The troubled history of the Benedictine Abbey of Tihany
The monastery was founded in 1055 by Andrew I. An interesting titbit of cultural history is that the founding charter of the monastery is the oldest Hungarian document preserved in its original form. The document’s Latin text also uses Hungarian words, making this the oldest written record in the Hungarian language.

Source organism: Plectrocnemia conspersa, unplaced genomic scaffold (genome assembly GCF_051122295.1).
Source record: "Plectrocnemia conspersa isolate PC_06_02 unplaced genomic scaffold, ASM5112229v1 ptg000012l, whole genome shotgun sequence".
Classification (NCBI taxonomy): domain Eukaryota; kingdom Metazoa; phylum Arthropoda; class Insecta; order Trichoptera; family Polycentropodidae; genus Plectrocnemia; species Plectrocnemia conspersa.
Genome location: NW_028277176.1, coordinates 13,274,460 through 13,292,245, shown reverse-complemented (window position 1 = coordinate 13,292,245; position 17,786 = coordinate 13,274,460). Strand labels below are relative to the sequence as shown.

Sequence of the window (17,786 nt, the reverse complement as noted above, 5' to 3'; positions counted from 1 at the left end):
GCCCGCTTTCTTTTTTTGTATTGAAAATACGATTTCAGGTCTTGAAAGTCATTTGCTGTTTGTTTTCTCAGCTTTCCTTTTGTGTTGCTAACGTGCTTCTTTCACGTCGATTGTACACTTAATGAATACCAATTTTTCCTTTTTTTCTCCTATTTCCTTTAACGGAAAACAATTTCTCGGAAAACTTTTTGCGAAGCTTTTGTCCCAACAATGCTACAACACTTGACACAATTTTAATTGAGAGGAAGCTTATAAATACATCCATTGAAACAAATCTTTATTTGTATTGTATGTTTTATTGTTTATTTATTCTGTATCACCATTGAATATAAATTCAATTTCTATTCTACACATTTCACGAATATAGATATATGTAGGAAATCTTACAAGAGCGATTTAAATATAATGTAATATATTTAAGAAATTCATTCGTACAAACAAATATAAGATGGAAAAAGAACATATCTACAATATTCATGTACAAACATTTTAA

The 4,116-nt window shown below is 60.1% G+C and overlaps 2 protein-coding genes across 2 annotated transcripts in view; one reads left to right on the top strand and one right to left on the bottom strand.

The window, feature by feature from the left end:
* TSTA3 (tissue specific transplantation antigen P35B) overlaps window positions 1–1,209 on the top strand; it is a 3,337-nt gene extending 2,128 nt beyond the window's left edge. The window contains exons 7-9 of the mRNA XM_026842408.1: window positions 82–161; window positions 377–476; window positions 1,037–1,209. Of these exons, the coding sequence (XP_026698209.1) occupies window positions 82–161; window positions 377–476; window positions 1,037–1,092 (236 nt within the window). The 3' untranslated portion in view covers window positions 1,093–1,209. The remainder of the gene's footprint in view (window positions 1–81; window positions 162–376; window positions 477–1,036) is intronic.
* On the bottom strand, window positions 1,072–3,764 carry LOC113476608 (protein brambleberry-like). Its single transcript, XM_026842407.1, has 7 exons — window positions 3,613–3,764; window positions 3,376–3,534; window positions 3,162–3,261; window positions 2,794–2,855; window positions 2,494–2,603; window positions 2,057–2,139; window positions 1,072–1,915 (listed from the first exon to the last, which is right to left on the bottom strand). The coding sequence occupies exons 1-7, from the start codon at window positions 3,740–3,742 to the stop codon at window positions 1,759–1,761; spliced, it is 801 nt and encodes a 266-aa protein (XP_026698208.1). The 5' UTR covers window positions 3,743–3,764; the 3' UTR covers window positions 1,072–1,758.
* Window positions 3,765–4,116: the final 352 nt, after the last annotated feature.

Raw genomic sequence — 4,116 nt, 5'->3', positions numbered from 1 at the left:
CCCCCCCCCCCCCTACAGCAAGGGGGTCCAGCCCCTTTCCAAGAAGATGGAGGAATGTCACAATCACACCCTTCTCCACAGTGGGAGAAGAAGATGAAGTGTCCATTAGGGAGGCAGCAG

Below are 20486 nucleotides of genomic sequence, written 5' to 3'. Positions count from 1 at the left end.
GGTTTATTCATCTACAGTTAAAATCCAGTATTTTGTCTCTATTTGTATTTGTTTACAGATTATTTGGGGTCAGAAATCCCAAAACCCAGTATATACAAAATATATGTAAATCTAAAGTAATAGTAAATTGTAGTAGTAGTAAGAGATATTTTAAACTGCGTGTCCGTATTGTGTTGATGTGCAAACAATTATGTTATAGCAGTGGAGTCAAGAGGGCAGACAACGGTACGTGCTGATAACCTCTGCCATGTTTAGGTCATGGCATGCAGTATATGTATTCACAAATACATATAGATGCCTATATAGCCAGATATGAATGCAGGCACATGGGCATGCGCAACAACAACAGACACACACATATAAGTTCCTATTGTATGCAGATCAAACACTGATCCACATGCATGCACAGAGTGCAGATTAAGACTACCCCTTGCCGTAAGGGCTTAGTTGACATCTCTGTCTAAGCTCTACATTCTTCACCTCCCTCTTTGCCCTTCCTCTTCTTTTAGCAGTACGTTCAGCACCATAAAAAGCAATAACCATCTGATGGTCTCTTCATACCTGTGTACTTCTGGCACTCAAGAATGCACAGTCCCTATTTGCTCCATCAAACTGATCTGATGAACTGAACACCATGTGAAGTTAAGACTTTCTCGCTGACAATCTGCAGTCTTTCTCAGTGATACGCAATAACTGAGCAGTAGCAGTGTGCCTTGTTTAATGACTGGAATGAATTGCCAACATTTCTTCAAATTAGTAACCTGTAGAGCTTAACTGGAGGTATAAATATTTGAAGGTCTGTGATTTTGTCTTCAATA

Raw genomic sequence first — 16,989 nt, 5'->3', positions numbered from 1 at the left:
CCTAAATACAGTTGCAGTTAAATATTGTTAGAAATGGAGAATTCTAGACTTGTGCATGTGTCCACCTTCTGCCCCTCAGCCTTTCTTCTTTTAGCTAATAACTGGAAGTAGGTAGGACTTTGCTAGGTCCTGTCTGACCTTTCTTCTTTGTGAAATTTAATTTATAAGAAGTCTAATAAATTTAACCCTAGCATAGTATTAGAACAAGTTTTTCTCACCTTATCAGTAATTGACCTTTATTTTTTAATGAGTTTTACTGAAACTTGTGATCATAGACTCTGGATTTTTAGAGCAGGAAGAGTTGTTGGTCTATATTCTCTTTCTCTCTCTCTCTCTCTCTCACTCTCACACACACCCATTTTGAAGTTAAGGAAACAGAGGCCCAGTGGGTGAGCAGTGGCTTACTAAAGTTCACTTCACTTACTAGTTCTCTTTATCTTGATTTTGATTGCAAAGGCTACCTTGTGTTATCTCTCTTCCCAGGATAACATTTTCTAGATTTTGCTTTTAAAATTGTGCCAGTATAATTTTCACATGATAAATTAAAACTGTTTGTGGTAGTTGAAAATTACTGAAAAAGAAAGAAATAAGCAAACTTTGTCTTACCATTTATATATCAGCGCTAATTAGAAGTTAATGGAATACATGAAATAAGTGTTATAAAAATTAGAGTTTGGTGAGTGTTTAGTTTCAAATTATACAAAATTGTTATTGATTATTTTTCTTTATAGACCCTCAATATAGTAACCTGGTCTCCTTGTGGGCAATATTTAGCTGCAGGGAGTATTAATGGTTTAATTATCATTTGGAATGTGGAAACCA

The monastery has endured numerous blows over time. The first major changes for the building complex came in the 16th and 17th centuries: due to Ottoman attacks, monastic life was practically eliminated in Tihany, with soldiers taking their place in the monastery. Following the wars of liberation, the monastery passed into the ownership of an Austrian abbey, and was only taken back into Hungarian ownership in 1716. Although the reconstruction of the church and the monastery was restarted afterwards, a fire in 1763 hindered these efforts. The monks were then forced to abandon the monastery on two other occasions: once in 1786, and then again in 1950. The buildings were only returned to the Benedictine order in 1994, and comprehensive renovation works started in 1996 to ensure that the Benedictine Abbey of Tihany could be restored to the full glory you see today.